And does it matter? Over at the New York Times’ Motherlode blog, a “Doormat Dad” wrote an essay about how he’s, well, a doormat. He’d rather not fight with his toddler. He’d rather let the spirited tyke get his own way—within reason, DD says—for a host of reasons both practical and psychological. But what about his wife?
Lots of commenters have pointed out that DD might end up doing his child a disservice in the long run, avoiding short-term feuds but inflicting long-term harm. I think the real problem is his annoyed spouse, who makes a cameo in this essay as someone who actually wants to set some limits.
Just based on gut instinct, I think the most important thing for parents is to present a united front when it comes to discipline. It’s not only because consistency is important for kids, but also because eventually they’ll sense tension between their parents. This doesn’t take a psychiatry degree: I’m guessing that if one parent is more lenient, that parent will become the favorite and end up getting played off against the stricter parent, who will in turn become resentful. And, most of all, kids don’t want to see their parents fight, which is what happens when resentment boils over.
Presenting a united front is easier said than done. Sometimes I get incredibly annoyed when Brian lets Andy fall asleep on his lap on the couch, instead of putting him to bed in his crib. It teaches Andy that bedtime involves watching TV, and it cuts into any sort of adult time that we might have. Usually, though, I just keep quiet because it’ll cause a fight. Brian, on the other hand, thinks I give Andy too many squeezers—those expensive little fruit puree pouches that are way more convenient than actually, you know, making lunch.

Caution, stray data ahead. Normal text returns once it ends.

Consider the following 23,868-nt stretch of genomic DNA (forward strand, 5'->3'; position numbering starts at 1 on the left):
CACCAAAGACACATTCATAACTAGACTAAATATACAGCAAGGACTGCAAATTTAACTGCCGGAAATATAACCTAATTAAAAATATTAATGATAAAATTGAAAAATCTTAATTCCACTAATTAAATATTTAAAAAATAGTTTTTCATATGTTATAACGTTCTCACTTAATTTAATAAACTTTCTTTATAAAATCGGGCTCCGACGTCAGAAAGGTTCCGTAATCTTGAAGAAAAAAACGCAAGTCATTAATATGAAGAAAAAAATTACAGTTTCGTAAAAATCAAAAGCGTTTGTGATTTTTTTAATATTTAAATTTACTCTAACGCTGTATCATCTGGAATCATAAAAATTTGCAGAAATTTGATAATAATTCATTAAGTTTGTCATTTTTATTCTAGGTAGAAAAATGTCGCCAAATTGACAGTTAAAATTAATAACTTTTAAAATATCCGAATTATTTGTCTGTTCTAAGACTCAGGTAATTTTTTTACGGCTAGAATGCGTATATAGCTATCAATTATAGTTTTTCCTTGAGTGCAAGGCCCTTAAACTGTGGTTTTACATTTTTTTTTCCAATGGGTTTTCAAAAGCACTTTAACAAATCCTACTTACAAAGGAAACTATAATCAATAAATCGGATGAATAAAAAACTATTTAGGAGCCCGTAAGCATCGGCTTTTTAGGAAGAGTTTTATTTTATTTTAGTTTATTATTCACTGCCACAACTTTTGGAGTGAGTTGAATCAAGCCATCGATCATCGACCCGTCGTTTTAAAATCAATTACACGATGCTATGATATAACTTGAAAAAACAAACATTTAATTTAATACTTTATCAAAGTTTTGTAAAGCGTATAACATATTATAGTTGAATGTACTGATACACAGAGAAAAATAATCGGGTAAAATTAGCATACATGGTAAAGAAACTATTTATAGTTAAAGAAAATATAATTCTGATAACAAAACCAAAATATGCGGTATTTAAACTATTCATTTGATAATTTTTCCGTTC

But overall, I think we agree about bigger-picture discipline. Still, who knows? The tough thing about parenting is that most of it happens in the moment. It’s not something you can discuss before you get married, over a bottle of wine. “So, honey, let’s say our hypothetical child refuses to get out of the bathtub … how would you handle it? And where should we go on our honeymoon?” No, these split-second decisions are made on instinct, on the fly, and you just have to hope for the best.
So I sympathize with DD and his Resentful Wife to an extent. Neither one knew exactly what lay ahead. You can be in agreement that you want children but have absolutely no idea how you’ll actually deal with them until the moment comes when Doormat Junior throws himself on the floor at the grocery store and yowls like a rabid cheetah for more candy bars.
Ultimately, DD's kid might be just fine with a slightly permissive parent. He probably won't grow up to rob banks or upend racks of hosiery at Target. DD's marriage, however, might not be just fine—and that’s something that will have long-term ramifications.
Do you and your spouse agree on discipline? How do you meet in the middle? Andy’s too young for us to argue over his boundaries right now—our main item of contention, besides the puree debate, is whether or not he should be a dolphin for Halloween—but I’m sure we’ll cross that bridge eventually.
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